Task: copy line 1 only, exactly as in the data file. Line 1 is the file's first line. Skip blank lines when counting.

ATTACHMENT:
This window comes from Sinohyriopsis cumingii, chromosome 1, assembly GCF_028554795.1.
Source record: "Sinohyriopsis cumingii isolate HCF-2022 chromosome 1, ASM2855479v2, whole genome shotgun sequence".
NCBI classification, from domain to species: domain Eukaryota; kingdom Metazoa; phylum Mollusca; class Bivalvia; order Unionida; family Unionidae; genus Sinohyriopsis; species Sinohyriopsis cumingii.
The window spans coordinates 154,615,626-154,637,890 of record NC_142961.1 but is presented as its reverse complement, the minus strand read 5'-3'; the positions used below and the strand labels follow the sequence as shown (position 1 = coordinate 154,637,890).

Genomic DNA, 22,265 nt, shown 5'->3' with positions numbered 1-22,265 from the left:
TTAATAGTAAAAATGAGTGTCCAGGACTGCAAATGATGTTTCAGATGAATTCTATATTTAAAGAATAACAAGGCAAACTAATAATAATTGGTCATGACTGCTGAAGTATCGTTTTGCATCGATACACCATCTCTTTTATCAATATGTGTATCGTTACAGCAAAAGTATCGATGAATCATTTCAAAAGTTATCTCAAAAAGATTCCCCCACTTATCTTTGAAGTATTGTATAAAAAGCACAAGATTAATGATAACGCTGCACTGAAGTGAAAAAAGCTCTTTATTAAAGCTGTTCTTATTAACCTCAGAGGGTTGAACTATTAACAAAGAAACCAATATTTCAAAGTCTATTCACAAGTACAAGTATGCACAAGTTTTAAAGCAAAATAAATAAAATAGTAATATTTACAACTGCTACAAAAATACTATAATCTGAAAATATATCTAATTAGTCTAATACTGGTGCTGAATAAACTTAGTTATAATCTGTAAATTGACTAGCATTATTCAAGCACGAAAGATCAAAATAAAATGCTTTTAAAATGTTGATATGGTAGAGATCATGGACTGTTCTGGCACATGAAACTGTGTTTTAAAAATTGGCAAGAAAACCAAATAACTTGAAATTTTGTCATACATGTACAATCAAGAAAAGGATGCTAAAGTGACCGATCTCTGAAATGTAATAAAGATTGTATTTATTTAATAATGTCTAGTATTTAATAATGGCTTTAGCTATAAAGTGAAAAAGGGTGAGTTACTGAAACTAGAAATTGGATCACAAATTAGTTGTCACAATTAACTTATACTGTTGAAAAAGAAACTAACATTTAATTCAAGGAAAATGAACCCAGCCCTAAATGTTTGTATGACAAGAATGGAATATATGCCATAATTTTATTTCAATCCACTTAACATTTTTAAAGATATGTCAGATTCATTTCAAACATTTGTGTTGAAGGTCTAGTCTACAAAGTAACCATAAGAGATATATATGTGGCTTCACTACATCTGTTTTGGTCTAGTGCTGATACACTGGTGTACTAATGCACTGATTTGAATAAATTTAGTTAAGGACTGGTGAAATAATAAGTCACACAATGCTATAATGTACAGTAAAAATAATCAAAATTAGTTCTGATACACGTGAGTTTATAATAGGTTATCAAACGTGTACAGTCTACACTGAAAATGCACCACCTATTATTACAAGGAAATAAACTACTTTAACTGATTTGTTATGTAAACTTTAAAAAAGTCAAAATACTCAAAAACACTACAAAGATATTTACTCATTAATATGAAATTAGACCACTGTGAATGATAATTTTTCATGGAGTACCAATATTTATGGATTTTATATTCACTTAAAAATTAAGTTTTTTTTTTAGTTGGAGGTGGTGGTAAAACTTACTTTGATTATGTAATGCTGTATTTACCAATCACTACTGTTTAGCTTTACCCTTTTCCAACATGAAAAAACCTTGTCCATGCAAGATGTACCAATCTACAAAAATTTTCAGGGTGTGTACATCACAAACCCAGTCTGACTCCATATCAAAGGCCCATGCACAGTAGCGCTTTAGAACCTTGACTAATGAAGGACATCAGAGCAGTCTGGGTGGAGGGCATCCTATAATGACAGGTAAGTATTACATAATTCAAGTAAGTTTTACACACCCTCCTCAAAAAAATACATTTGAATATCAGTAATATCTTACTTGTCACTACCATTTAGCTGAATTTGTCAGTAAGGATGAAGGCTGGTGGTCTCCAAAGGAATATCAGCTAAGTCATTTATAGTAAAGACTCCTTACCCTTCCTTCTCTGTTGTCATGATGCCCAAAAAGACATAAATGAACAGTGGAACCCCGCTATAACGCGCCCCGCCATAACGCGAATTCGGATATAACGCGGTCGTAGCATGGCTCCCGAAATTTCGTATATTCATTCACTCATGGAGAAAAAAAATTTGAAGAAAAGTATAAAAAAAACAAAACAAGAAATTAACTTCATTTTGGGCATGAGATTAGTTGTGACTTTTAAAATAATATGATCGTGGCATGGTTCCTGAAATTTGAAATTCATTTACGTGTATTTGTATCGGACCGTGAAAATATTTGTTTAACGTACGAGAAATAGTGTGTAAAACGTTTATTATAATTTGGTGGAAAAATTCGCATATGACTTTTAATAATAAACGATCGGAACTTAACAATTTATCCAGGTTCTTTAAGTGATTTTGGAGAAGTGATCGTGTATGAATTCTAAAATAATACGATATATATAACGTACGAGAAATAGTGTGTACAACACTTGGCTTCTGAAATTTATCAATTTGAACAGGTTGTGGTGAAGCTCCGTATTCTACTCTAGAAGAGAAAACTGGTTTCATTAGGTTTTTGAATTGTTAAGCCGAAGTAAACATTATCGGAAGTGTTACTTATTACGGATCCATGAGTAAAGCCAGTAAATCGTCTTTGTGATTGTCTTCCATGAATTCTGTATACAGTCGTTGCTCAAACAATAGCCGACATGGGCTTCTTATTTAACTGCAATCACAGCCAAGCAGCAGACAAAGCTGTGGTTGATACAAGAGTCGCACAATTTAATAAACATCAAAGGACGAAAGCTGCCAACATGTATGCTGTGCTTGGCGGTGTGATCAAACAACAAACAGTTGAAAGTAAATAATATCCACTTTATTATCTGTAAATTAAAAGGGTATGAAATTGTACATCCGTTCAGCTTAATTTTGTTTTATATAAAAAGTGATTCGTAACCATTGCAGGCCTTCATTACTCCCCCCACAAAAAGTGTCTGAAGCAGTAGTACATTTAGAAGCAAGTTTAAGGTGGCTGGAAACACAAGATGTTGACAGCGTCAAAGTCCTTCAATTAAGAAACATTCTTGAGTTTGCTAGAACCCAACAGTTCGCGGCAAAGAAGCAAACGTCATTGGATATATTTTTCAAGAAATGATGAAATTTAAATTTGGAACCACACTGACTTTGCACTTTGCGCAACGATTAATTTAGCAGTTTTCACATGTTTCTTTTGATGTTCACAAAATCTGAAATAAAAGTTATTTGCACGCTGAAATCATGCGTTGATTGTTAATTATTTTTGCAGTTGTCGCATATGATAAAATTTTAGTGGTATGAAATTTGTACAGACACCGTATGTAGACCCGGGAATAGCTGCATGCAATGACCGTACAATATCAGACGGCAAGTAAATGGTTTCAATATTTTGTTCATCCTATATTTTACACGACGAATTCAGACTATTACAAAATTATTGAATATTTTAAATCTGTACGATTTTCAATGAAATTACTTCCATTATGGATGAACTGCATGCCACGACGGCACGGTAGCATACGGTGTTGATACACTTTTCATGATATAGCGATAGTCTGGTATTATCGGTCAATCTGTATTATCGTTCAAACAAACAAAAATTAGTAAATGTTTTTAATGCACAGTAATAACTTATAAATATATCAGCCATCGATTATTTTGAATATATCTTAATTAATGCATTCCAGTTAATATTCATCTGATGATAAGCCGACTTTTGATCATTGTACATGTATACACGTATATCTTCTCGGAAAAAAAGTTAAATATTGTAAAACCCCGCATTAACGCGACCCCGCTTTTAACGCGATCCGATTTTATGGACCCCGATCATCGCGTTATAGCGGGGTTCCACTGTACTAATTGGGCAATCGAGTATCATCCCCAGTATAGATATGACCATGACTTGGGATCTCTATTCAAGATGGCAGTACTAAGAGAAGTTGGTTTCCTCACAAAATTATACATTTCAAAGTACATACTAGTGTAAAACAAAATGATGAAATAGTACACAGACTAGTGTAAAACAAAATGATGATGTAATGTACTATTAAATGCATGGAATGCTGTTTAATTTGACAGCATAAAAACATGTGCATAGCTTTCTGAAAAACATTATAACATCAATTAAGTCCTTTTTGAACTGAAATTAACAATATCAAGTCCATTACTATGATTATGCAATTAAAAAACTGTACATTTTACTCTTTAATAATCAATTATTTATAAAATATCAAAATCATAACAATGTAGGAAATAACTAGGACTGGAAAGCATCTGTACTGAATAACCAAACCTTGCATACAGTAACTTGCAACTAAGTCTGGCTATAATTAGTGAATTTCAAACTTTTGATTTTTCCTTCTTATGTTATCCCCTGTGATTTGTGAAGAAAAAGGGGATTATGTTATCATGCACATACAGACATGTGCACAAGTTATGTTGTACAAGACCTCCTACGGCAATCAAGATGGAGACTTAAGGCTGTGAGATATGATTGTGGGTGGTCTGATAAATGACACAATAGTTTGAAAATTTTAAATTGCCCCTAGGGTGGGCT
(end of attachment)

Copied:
This window comes from Sinohyriopsis cumingii, chromosome 1, assembly GCF_028554795.1.